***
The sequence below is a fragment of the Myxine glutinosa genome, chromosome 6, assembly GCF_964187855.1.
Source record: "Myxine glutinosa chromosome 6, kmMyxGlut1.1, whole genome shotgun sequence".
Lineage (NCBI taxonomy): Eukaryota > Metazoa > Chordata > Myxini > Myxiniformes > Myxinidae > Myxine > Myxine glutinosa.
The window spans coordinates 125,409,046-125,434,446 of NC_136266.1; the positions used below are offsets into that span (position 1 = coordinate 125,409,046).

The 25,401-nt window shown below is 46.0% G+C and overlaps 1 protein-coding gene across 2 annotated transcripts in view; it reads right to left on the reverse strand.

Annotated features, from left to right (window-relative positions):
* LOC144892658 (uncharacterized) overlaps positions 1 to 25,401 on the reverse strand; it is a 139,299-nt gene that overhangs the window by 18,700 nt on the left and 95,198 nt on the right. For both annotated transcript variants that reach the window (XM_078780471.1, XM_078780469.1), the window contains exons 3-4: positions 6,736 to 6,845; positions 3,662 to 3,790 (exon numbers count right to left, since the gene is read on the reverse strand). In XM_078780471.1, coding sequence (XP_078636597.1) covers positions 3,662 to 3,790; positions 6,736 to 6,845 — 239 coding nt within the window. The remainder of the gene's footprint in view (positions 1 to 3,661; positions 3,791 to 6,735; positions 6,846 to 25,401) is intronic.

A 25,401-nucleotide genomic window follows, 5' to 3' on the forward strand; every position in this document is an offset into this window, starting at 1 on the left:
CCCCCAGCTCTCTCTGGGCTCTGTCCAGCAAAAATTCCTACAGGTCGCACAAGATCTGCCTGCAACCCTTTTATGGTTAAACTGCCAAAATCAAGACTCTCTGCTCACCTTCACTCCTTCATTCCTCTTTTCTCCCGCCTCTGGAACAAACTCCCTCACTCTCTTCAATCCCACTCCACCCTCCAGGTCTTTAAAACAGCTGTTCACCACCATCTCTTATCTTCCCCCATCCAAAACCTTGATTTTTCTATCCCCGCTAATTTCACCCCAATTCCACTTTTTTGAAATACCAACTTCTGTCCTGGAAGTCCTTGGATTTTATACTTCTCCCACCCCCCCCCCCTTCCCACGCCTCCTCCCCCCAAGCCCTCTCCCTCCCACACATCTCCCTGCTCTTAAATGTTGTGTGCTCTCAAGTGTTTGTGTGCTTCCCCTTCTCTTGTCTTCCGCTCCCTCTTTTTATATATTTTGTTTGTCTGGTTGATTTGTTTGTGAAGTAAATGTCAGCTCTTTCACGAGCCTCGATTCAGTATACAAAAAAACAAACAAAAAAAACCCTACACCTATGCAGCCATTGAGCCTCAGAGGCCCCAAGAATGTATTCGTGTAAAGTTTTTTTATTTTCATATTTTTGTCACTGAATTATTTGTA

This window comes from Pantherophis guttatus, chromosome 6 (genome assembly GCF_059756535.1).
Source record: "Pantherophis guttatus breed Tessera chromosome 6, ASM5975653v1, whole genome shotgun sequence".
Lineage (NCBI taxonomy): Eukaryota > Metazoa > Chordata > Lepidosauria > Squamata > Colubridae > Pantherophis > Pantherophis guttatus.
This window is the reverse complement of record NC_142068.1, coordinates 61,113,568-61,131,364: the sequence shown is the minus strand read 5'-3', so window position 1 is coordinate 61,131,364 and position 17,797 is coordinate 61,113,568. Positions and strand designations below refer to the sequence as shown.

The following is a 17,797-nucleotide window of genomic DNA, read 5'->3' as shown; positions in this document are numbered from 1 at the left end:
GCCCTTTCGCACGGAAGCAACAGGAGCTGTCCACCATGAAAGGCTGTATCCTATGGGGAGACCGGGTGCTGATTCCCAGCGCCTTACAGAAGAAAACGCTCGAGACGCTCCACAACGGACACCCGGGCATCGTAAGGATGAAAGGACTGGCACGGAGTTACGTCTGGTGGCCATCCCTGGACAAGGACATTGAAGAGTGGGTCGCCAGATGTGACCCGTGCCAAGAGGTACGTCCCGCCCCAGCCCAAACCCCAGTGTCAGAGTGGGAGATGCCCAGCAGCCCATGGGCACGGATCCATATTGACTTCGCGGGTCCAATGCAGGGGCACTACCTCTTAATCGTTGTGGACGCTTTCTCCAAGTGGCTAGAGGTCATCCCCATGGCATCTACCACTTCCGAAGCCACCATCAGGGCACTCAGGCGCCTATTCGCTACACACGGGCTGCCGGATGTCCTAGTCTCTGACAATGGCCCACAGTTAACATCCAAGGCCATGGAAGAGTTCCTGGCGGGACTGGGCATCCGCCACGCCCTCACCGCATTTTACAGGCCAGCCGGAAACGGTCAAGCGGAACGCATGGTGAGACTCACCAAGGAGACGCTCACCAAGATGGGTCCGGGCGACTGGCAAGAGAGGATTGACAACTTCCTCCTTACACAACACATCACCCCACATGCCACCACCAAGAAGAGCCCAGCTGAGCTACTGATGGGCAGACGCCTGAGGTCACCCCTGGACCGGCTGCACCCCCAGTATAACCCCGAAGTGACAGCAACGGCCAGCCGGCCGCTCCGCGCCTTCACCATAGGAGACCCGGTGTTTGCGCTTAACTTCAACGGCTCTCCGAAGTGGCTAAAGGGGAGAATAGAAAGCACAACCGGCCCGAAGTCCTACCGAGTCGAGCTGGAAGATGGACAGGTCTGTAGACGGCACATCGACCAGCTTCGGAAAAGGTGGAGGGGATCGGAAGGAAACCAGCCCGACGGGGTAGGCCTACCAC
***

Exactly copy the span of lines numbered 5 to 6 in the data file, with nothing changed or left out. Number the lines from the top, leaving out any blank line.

The 25,401-nt window shown below is 46.0% G+C and overlaps 1 protein-coding gene across 2 annotated transcripts in view; it reads right to left on the reverse strand.

Annotated features, from left to right (window-relative positions):